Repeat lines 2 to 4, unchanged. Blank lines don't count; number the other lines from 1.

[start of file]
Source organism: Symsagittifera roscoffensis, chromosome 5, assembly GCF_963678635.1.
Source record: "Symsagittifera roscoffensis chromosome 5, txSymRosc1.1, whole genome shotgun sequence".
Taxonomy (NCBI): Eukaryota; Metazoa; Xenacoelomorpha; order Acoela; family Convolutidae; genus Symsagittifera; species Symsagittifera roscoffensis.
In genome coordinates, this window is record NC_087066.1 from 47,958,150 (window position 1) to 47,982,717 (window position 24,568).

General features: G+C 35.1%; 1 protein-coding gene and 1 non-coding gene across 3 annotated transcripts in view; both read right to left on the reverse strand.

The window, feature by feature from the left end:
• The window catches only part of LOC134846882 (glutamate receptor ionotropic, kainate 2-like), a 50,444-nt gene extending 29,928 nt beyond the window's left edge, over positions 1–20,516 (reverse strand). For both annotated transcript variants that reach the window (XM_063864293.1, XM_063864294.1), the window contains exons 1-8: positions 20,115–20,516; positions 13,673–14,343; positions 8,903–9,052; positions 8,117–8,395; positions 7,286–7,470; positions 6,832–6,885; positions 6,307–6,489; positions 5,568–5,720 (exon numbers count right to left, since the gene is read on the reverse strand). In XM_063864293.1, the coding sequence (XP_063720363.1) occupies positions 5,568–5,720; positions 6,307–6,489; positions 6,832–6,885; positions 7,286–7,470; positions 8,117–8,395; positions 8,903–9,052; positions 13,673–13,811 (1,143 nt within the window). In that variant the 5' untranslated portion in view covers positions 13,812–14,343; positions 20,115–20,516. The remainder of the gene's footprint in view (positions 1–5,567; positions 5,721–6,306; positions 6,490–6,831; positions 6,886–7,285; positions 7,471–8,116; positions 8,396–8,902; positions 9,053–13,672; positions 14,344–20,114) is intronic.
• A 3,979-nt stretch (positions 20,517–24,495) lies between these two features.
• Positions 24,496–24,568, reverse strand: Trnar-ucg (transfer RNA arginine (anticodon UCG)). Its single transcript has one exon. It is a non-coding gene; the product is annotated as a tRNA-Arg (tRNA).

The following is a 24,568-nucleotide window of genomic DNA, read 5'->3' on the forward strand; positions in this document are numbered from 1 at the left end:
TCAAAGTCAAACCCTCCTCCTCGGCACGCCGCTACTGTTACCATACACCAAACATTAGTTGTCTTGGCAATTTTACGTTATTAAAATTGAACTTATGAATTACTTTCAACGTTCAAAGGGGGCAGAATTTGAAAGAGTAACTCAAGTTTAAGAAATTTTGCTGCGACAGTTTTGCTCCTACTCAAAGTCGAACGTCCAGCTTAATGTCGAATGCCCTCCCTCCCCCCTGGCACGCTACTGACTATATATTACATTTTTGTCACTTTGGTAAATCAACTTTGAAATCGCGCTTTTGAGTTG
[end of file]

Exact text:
Source record: "Symsagittifera roscoffensis chromosome 5, txSymRosc1.1, whole genome shotgun sequence".
Taxonomy (NCBI): Eukaryota; Metazoa; Xenacoelomorpha; order Acoela; family Convolutidae; genus Symsagittifera; species Symsagittifera roscoffensis.
In genome coordinates, this window is record NC_087066.1 from 47,958,150 (window position 1) to 47,982,717 (window position 24,568).